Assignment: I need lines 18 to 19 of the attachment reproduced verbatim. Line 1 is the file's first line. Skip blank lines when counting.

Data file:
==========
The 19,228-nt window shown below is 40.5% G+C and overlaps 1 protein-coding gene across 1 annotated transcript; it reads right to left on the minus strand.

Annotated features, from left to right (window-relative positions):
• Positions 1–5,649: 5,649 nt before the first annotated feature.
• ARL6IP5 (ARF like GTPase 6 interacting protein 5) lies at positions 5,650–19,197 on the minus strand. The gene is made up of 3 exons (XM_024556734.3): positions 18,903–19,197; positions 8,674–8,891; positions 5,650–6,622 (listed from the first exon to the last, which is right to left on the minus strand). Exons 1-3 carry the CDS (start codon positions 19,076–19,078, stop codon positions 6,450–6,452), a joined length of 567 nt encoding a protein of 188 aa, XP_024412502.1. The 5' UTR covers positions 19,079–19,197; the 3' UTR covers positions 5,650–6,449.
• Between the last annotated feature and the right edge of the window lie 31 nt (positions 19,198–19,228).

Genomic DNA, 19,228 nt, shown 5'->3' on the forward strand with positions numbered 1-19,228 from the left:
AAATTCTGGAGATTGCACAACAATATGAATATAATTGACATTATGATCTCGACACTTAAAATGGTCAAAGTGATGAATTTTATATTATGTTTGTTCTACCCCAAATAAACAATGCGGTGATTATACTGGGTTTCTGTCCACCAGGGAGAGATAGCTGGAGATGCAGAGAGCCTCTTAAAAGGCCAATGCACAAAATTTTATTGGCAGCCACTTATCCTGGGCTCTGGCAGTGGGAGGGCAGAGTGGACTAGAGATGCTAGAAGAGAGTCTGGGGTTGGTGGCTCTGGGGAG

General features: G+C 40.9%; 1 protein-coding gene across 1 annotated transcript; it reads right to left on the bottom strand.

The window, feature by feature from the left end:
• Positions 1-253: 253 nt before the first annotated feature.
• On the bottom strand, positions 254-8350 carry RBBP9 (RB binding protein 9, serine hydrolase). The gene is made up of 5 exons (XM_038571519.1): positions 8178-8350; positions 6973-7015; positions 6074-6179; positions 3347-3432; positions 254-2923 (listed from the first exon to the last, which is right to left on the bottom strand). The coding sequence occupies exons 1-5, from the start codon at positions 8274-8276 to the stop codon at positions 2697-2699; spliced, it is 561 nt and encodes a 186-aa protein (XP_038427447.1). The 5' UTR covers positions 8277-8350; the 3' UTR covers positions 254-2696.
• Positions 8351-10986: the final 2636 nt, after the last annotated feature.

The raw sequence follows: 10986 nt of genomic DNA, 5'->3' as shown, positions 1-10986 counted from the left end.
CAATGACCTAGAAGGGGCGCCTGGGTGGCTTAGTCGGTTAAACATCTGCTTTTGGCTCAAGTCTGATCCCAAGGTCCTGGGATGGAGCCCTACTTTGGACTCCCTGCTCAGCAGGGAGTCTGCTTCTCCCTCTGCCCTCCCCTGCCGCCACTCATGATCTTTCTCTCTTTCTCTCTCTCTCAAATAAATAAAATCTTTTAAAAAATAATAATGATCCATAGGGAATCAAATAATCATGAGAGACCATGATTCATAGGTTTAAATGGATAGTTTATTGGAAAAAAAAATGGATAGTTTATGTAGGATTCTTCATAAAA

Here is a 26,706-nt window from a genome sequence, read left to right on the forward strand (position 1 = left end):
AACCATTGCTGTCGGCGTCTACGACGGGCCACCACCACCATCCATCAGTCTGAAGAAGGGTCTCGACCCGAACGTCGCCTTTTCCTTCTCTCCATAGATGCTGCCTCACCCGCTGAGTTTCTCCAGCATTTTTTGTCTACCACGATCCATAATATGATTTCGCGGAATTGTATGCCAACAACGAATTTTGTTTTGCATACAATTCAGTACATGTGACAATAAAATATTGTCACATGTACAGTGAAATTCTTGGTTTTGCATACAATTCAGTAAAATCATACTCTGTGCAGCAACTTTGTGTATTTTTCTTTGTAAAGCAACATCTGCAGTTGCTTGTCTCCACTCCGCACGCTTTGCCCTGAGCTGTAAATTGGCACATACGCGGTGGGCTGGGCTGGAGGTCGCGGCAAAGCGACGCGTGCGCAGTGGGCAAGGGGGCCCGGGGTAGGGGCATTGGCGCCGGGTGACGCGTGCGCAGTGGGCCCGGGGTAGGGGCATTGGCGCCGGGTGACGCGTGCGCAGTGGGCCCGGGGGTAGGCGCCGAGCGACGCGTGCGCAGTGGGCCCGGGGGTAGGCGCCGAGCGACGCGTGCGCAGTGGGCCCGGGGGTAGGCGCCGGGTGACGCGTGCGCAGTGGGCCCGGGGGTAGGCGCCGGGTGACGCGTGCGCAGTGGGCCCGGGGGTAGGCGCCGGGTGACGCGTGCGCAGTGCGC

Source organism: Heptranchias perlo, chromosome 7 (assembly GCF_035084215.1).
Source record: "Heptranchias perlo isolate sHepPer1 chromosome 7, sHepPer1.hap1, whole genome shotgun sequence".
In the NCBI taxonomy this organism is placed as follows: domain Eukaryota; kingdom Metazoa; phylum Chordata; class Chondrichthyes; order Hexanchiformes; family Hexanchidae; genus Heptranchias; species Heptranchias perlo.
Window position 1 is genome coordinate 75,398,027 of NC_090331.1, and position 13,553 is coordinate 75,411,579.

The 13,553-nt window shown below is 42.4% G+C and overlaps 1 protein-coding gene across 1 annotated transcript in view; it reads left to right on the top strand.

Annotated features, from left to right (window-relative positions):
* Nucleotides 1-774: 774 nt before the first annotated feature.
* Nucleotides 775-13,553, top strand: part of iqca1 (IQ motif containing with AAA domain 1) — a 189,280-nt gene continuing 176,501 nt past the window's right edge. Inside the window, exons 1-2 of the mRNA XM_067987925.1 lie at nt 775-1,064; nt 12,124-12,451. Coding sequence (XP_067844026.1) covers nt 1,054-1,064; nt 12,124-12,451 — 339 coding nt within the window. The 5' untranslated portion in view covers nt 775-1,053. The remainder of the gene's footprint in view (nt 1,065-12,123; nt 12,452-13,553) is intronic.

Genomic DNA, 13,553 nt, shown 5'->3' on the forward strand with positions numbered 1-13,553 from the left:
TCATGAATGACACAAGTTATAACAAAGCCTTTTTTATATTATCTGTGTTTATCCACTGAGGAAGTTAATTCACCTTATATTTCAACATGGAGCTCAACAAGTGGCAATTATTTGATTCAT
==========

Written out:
Source record: "Heptranchias perlo isolate sHepPer1 chromosome 7, sHepPer1.hap1, whole genome shotgun sequence".
In the NCBI taxonomy this organism is placed as follows: domain Eukaryota; kingdom Metazoa; phylum Chordata; class Chondrichthyes; order Hexanchiformes; family Hexanchidae; genus Heptranchias; species Heptranchias perlo.